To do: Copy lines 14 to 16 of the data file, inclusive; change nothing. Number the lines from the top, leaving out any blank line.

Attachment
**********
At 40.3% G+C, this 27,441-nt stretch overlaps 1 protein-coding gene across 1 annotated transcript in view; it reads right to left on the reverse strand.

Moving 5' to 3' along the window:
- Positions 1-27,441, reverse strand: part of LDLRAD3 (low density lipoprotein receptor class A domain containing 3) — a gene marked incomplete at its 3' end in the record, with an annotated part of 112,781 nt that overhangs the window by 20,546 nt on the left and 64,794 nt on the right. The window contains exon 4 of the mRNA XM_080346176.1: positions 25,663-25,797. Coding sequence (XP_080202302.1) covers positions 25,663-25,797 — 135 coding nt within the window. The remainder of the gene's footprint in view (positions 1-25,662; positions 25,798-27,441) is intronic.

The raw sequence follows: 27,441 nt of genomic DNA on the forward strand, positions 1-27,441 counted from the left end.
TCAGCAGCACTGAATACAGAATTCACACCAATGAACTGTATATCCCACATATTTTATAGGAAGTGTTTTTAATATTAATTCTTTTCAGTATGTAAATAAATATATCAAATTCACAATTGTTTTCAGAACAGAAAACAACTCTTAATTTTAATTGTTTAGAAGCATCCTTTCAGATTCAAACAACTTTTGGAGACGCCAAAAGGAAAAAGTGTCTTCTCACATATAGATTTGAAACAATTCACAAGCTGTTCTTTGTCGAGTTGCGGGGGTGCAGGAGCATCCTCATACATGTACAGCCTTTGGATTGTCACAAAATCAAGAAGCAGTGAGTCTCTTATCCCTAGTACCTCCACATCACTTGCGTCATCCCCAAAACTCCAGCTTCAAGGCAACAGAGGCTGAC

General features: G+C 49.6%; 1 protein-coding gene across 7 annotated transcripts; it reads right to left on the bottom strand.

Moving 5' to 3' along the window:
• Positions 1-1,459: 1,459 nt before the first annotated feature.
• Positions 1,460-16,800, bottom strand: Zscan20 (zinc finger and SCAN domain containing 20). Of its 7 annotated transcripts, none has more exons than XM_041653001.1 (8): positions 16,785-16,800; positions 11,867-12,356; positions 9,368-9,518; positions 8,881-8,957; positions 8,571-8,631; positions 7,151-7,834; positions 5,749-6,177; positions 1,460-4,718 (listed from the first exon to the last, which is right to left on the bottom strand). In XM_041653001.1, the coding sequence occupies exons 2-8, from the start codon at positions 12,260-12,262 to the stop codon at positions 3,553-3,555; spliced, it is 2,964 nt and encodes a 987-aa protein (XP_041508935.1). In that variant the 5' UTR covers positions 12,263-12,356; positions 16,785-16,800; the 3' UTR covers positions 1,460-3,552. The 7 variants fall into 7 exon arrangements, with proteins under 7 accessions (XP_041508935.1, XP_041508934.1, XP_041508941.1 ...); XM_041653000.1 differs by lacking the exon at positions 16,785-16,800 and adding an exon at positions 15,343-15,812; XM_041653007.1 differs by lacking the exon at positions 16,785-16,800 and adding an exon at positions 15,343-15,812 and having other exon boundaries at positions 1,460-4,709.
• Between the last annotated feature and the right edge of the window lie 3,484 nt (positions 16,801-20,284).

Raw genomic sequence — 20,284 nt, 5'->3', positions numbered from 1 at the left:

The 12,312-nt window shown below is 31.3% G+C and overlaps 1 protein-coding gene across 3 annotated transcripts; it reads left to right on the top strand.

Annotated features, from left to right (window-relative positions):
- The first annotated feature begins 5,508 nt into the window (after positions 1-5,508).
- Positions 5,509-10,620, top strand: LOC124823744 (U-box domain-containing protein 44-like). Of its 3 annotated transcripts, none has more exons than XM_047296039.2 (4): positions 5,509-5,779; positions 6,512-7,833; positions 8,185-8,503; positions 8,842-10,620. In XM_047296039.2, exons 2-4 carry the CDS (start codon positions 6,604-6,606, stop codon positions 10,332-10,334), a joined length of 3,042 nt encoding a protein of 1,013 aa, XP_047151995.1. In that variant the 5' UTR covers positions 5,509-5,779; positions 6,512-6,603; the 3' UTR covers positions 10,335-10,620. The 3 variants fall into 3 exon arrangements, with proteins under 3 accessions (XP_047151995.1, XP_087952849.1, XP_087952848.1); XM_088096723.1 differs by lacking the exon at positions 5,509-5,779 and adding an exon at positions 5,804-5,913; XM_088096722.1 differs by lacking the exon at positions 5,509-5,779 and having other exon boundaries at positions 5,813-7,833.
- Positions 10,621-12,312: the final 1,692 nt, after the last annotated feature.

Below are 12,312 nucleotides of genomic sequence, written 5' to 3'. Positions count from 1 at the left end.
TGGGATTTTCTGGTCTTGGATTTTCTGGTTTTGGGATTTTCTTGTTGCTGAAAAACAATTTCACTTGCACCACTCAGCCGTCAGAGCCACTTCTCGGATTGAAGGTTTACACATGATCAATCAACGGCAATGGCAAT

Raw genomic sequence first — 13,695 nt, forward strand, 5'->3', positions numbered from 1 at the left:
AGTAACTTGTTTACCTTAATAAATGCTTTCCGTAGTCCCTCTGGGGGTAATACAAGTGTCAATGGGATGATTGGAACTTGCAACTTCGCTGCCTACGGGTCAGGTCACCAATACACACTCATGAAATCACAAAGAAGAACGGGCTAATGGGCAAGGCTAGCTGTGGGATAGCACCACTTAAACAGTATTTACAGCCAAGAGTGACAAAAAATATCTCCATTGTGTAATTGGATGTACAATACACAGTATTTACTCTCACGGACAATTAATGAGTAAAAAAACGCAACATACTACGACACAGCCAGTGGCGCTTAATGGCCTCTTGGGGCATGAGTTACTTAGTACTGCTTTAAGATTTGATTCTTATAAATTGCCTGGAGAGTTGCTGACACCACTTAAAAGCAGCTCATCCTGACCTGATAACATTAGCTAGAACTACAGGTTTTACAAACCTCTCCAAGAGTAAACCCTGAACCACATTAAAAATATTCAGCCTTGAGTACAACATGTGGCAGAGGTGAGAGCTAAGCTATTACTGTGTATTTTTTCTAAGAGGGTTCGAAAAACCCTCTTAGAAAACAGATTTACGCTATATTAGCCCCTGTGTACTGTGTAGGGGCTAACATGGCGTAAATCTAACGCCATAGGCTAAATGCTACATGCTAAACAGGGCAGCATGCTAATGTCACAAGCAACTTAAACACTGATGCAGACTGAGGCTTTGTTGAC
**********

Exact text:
- The first annotated feature begins 5,508 nt into the window (after positions 1-5,508).
- Positions 5,509-10,620, top strand: LOC124823744 (U-box domain-containing protein 44-like). Of its 3 annotated transcripts, none has more exons than XM_047296039.2 (4): positions 5,509-5,779; positions 6,512-7,833; positions 8,185-8,503; positions 8,842-10,620. In XM_047296039.2, exons 2-4 carry the CDS (start codon positions 6,604-6,606, stop codon positions 10,332-10,334), a joined length of 3,042 nt encoding a protein of 1,013 aa, XP_047151995.1. In that variant the 5' UTR covers positions 5,509-5,779; positions 6,512-6,603; the 3' UTR covers positions 10,335-10,620. The 3 variants fall into 3 exon arrangements, with proteins under 3 accessions (XP_047151995.1, XP_087952849.1, XP_087952848.1); XM_088096723.1 differs by lacking the exon at positions 5,509-5,779 and adding an exon at positions 5,804-5,913; XM_088096722.1 differs by lacking the exon at positions 5,509-5,779 and having other exon boundaries at positions 5,813-7,833.
- Positions 10,621-12,312: the final 1,692 nt, after the last annotated feature.